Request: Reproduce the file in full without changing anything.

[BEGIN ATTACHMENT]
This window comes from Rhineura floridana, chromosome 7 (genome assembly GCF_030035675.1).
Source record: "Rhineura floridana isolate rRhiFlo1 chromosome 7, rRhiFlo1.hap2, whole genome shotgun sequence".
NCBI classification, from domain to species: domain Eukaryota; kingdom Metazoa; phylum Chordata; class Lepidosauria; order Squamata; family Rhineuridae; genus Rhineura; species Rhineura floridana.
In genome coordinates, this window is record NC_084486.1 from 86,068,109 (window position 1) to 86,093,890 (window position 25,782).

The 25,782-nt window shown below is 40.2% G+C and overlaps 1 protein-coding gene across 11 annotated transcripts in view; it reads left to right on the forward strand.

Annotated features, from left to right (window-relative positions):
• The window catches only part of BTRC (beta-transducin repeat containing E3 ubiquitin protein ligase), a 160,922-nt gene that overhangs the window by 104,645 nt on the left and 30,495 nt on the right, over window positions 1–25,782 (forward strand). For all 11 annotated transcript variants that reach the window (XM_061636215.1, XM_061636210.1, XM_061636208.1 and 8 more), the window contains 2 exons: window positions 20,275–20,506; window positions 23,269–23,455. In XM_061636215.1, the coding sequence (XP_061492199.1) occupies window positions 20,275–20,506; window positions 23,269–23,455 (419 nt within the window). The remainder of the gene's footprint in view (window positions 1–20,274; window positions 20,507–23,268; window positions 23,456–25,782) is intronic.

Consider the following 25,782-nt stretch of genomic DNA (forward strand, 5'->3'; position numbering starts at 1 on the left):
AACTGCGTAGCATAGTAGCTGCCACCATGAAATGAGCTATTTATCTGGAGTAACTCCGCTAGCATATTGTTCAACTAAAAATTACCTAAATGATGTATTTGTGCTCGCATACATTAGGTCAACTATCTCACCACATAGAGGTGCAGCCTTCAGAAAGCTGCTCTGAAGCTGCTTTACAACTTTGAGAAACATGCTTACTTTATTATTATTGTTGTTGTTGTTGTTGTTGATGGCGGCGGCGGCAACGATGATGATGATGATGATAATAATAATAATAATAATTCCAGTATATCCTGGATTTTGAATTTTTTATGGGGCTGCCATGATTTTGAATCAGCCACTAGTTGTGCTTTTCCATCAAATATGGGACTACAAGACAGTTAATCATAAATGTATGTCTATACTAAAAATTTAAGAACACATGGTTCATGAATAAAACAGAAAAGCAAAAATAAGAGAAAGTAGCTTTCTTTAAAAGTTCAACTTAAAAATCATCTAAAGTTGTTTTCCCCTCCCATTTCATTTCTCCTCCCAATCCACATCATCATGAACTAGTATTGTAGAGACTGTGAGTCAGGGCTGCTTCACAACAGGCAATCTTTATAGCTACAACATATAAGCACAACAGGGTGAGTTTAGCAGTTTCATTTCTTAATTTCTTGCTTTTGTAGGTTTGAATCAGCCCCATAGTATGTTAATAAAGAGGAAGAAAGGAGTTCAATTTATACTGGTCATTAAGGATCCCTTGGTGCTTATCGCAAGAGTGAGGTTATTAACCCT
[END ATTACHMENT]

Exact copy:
This window comes from Rhineura floridana, chromosome 7 (genome assembly GCF_030035675.1).
Source record: "Rhineura floridana isolate rRhiFlo1 chromosome 7, rRhiFlo1.hap2, whole genome shotgun sequence".
NCBI classification, from domain to species: domain Eukaryota; kingdom Metazoa; phylum Chordata; class Lepidosauria; order Squamata; family Rhineuridae; genus Rhineura; species Rhineura floridana.
In genome coordinates, this window is record NC_084486.1 from 86,068,109 (window position 1) to 86,093,890 (window position 25,782).

The 25,782-nt window shown below is 40.2% G+C and overlaps 1 protein-coding gene across 11 annotated transcripts in view; it reads left to right on the forward strand.

Annotated features, from left to right (window-relative positions):
• The window catches only part of BTRC (beta-transducin repeat containing E3 ubiquitin protein ligase), a 160,922-nt gene that overhangs the window by 104,645 nt on the left and 30,495 nt on the right, over window positions 1–25,782 (forward strand). For all 11 annotated transcript variants that reach the window (XM_061636215.1, XM_061636210.1, XM_061636208.1 and 8 more), the window contains 2 exons: window positions 20,275–20,506; window positions 23,269–23,455. In XM_061636215.1, the coding sequence (XP_061492199.1) occupies window positions 20,275–20,506; window positions 23,269–23,455 (419 nt within the window). The remainder of the gene's footprint in view (window positions 1–20,274; window positions 20,507–23,268; window positions 23,456–25,782) is intronic.

Consider the following 25,782-nt stretch of genomic DNA (forward strand, 5'->3'; position numbering starts at 1 on the left):
AACTGCGTAGCATAGTAGCTGCCACCATGAAATGAGCTATTTATCTGGAGTAACTCCGCTAGCATATTGTTCAACTAAAAATTACCTAAATGATGTATTTGTGCTCGCATACATTAGGTCAACTATCTCACCACATAGAGGTGCAGCCTTCAGAAAGCTGCTCTGAAGCTGCTTTACAACTTTGAGAAACATGCTTACTTTATTATTATTGTTGTTGTTGTTGTTGTTGATGGCGGCGGCGGCAACGATGATGATGATGATGATAATAATAATAATAATAATTCCAGTATATCCTGGATTTTGAATTTTTTATGGGGCTGCCATGATTTTGAATCAGCCACTAGTTGTGCTTTTCCATCAAATATGGGACTACAAGACAGTTAATCATAAATGTATGTCTATACTAAAAATTTAAGAACACATGGTTCATGAATAAAACAGAAAAGCAAAAATAAGAGAAAGTAGCTTTCTTTAAAAGTTCAACTTAAAAATCATCTAAAGTTGTTTTCCCCTCCCATTTCATTTCTCCTCCCAATCCACATCATCATGAACTAGTATTGTAGAGACTGTGAGTCAGGGCTGCTTCACAACAGGCAATCTTTATAGCTACAACATATAAGCACAACAGGGTGAGTTTAGCAGTTTCATTTCTTAATTTCTTGCTTTTGTAGGTTTGAATCAGCCCCATAGTATGTTAATAAAGAGGAAGAAAGGAGTTCAATTTATACTGGTCATTAAGGATCCCTTGGTGCTTATCGCAAGAGTGAGGTTATTAACCCT